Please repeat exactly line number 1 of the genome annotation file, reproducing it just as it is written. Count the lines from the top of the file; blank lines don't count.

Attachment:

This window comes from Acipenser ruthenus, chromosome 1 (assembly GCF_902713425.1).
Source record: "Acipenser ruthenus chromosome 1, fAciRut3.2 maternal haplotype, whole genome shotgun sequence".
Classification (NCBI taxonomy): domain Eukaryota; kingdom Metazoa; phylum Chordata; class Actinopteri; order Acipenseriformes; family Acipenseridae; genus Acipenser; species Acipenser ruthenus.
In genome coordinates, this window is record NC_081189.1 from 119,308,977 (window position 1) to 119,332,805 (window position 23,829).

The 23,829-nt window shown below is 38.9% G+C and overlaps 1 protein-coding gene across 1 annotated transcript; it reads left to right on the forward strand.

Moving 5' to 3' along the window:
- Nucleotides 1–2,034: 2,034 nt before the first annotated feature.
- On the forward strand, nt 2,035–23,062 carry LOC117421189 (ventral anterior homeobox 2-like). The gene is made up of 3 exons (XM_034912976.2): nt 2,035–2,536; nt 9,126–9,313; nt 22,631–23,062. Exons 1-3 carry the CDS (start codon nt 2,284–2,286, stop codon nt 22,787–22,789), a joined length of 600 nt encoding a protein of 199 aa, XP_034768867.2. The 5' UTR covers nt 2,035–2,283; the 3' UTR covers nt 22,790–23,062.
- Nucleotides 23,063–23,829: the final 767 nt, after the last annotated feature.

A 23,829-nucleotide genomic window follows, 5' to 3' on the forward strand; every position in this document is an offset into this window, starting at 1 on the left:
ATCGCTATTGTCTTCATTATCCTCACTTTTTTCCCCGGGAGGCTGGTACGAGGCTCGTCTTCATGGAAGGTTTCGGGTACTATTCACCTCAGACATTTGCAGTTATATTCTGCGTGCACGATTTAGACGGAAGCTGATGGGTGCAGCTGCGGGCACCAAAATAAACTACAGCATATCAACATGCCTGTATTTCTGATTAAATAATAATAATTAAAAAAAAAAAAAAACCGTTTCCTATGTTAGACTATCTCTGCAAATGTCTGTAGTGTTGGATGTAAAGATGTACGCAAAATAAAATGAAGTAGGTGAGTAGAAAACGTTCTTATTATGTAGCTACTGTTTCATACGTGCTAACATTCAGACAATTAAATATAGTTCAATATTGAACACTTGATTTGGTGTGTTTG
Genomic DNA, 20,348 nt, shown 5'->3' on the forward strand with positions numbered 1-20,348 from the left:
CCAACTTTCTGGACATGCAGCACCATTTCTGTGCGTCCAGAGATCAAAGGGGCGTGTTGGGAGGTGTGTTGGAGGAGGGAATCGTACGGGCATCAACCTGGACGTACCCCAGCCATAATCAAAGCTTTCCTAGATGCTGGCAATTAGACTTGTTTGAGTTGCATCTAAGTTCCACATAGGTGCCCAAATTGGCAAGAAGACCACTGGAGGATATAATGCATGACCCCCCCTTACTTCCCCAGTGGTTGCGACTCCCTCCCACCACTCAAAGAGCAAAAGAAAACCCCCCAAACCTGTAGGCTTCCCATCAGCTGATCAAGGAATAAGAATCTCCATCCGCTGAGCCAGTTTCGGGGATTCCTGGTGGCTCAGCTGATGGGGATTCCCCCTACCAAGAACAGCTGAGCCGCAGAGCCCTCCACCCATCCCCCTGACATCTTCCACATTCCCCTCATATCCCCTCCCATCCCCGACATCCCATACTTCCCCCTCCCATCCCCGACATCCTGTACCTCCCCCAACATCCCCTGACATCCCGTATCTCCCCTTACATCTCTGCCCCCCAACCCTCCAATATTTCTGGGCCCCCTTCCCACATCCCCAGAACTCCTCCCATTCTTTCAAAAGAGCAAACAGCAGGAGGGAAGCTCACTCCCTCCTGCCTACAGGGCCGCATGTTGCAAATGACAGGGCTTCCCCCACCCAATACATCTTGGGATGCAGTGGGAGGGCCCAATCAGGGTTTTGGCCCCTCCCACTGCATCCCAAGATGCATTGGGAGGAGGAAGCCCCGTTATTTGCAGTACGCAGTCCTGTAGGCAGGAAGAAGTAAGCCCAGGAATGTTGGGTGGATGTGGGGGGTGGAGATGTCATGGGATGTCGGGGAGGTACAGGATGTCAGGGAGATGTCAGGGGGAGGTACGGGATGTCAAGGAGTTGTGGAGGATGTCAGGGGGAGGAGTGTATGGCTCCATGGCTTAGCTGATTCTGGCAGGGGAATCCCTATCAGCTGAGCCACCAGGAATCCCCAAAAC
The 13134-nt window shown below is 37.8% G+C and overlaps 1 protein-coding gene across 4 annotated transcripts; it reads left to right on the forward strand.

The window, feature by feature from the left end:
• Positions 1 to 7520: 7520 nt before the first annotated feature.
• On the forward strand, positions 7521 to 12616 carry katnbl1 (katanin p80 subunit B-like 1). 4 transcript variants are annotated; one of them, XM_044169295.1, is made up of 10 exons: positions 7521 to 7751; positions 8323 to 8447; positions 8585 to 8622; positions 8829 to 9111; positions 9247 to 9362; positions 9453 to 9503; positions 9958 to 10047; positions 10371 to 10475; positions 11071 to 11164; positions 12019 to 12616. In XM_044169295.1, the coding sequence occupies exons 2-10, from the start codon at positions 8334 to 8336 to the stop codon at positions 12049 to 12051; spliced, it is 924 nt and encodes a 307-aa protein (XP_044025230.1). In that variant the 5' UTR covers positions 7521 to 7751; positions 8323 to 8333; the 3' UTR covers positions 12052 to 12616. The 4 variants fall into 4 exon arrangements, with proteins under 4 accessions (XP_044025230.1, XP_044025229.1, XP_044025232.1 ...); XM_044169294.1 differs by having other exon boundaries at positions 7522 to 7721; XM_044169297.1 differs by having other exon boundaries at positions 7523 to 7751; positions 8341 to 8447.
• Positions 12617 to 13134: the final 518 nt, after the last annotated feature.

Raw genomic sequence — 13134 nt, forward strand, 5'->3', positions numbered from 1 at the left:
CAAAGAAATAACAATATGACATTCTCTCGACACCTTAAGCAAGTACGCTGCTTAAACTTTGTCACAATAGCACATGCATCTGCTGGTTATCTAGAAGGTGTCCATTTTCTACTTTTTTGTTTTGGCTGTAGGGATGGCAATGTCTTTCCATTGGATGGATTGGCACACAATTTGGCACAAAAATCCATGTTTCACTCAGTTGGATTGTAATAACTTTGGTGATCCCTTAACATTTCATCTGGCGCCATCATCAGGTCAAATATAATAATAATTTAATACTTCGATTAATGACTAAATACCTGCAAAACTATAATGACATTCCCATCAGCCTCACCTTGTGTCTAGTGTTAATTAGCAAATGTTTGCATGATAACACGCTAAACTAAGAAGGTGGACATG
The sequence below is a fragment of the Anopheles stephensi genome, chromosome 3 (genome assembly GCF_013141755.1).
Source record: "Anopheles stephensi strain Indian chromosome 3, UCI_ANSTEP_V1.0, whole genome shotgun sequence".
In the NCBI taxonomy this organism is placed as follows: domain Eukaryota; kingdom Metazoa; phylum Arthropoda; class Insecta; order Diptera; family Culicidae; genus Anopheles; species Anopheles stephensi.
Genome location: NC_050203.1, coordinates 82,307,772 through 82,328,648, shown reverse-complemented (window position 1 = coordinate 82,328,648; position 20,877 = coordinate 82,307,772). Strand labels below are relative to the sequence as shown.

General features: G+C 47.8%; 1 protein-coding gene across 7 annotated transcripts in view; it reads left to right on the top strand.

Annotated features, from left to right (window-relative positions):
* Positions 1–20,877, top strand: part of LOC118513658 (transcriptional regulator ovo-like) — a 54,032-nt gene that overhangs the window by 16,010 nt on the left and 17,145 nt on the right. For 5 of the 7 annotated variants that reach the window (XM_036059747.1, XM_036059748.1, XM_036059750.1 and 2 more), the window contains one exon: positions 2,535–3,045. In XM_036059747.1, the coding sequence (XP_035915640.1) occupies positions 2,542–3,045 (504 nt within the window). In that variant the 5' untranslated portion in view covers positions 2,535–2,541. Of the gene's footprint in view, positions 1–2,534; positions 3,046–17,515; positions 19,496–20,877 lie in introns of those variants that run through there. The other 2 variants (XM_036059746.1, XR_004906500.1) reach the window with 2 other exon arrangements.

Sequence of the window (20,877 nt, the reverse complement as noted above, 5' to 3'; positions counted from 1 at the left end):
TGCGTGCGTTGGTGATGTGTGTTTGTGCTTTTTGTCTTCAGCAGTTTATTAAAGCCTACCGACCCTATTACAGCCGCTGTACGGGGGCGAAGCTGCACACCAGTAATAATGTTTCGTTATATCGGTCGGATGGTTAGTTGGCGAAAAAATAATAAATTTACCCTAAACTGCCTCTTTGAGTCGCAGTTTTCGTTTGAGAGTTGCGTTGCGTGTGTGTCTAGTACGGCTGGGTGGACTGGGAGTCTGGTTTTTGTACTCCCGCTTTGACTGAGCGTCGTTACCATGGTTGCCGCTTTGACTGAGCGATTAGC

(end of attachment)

This window comes from Acipenser ruthenus, chromosome 1 (assembly GCF_902713425.1).